Abu Dhabi: A significant aspect about Finnish dining etiquette is that it is changeably observed across Finnish households. Today, many youth are independent and live away from their families which has had an impact on their lifestyle. Influenced in large by European customs, Finnish customs and manners have national variations, with a liberal attitude underpinning them.
Erkka-Ville Juhana Hirvonen, 31 development analyst from Helsinki, Finland who lives in Dubai shares his views
Talking about Finnish customs, Erkka-Ville Juhana Hirvonen, 31, a development analyst from Helsinki, Finland, says: “Despite the lack of a strong dining etiquette culture in Finland, my own family tends to follow its long-practised tradition of table manners and dining etiquette, where we always dine around the table for long hours, chat and laugh, and have a good time,” says Hirvonen.
“We always use cutlery and hardly eat anything with our hands, aside from bread. We don’t tend to have a fixed set of rules when it comes to how, when, where and with who to dine,” he said.
But the essential table manners are to be followed.
“We expect guests to display basic etiquette such as using cutlery to eat, not talking while chewing food, not making sounds and noises when eating as it’s considered rude. And looking into one’s eyes when it comes to cheering, otherwise it’s considered bad luck.”
Also, it’s considered disrespectful to fidget around with your phone while dining, he added.
Hirvonen says, “Contrary to other cultures, less variety of food is better and considered more hospitable in the Finnish culture. This dates back in history when we had spare life conditions and food was highly appreciated.
“In the past, living conditions were very harsh in a very cold country that was in constant warfare with Russia and Sweden to gain its independence; that’s why wasting food is perceived negatively, and therefore, guests should finish all their courses and not leave any food behind.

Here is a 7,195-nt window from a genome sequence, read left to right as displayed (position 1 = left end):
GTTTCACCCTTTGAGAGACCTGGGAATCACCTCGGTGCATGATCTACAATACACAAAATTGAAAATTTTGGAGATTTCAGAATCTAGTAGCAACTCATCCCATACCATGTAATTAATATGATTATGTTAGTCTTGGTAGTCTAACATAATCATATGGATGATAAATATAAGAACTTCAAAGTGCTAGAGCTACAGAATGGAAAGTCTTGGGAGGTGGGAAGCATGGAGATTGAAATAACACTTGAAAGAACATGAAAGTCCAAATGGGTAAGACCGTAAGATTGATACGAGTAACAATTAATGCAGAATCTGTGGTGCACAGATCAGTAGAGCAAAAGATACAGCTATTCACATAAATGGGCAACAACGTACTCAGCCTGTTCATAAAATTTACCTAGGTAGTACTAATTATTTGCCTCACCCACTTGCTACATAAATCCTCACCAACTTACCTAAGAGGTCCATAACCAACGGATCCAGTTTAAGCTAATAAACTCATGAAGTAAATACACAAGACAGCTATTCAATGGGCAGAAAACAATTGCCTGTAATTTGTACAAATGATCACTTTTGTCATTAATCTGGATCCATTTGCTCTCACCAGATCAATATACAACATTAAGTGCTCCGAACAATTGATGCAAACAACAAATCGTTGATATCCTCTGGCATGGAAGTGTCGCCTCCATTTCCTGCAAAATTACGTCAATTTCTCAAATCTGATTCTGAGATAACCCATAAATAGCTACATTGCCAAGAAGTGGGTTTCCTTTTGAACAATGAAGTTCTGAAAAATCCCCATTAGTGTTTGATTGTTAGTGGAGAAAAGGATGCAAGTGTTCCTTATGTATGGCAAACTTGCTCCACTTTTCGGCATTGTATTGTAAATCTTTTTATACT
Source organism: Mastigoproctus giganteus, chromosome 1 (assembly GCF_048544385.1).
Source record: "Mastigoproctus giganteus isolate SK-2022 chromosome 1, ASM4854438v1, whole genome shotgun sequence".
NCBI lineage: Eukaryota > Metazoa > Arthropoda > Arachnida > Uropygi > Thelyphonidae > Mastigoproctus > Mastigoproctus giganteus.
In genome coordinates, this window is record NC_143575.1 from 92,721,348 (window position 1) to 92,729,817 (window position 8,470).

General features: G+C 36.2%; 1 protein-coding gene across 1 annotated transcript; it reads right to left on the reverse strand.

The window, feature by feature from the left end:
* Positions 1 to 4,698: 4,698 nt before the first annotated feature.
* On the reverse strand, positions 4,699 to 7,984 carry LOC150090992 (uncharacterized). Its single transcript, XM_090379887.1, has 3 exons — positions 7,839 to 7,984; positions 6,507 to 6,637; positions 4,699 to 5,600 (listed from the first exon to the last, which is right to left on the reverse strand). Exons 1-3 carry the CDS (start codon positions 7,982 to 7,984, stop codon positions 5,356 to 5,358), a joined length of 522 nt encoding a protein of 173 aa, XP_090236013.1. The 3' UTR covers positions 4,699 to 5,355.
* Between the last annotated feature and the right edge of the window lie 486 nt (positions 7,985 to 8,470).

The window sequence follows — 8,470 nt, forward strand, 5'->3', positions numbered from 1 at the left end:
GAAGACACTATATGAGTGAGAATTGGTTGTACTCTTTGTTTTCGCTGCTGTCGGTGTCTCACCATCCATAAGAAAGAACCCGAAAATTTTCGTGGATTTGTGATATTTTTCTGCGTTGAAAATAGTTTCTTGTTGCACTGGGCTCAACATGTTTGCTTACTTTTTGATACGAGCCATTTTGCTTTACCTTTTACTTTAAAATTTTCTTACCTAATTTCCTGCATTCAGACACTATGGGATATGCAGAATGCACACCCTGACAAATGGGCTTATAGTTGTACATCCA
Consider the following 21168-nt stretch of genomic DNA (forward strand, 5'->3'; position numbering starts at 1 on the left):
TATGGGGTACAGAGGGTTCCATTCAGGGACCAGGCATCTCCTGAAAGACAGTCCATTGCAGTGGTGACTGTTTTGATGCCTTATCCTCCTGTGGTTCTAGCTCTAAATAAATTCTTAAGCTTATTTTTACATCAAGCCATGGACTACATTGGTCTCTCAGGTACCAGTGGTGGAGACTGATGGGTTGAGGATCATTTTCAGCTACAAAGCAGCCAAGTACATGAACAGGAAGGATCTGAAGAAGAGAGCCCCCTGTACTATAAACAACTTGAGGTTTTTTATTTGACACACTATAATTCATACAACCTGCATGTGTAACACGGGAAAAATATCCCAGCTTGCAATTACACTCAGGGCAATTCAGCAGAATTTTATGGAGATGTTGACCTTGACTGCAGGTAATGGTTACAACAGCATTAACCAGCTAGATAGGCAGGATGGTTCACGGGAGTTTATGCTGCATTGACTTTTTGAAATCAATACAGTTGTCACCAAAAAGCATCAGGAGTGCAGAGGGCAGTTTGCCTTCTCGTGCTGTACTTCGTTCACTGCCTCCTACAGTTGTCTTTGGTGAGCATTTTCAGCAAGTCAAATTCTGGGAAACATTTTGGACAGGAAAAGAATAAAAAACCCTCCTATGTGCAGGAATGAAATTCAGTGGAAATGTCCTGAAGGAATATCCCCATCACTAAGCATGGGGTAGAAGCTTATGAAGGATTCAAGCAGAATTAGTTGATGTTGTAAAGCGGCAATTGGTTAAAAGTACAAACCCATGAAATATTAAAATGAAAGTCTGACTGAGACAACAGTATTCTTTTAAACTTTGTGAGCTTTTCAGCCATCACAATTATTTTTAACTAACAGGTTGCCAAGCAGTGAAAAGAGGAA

“We hate wasting food and showing off,” said Hirvonen.
In the past, women would take care of the cooking and the table setting, but now it’s becoming more common for men to help out, he said. “A guest could also offer to assist in any way, from bringing a dish to helping prepare it once they arrive.
“As you are being seated, let your host show you your seat.
“Punctuality is also key in our culture, and it’s best to arrive early than late.
“Also, when it comes to the seating arrangement at the dining table, it’s random and casual, but out of respect for the guest, we direct them to their seats, and we should always have a man seated next to a woman.”
Finnish food is very simple and not heavily flavoured, said Hirvonen.
“Stews are quite popular, and so are pickled items. We eat a lot of meat and potatoes in Finnish cuisine and among our top traditional dishes is ‘karelian stew’, which is made of big chunks of beef and mixed vegetables such as carrots, onions and potatoes.
“It usually takes a very long time to cook such dish; that’s why it’s seldom prepared except for foreign guests. We also eat a lot of rye bread and fish such as salmon.”
Usually, all the food is placed on the table at the same time, he said.
“Guests can serve themselves or whoever is closer to a certain dish can assist. They’re also welcome to help in clearing the table if they offer.
“Also, Finnish people are not talkative, so the more entertaining you are as a guest, the better.”
During celebratory occasions, there is singing and chanting with notes to follow at the table, and follow traditions from Swedish culture.
And when should guests leave? Not right away after having their meal, especially when others are still eating. “On the contrary, the longer they stay, the better,” he said.
His interactions with Emiratis have been a eye-opener, he said. “[Living in the UAE], I have learnt a lot about Emiratis and Arabs and of their generosity.”
Asma Samir is a freelance journalist based in Abu Dhabi.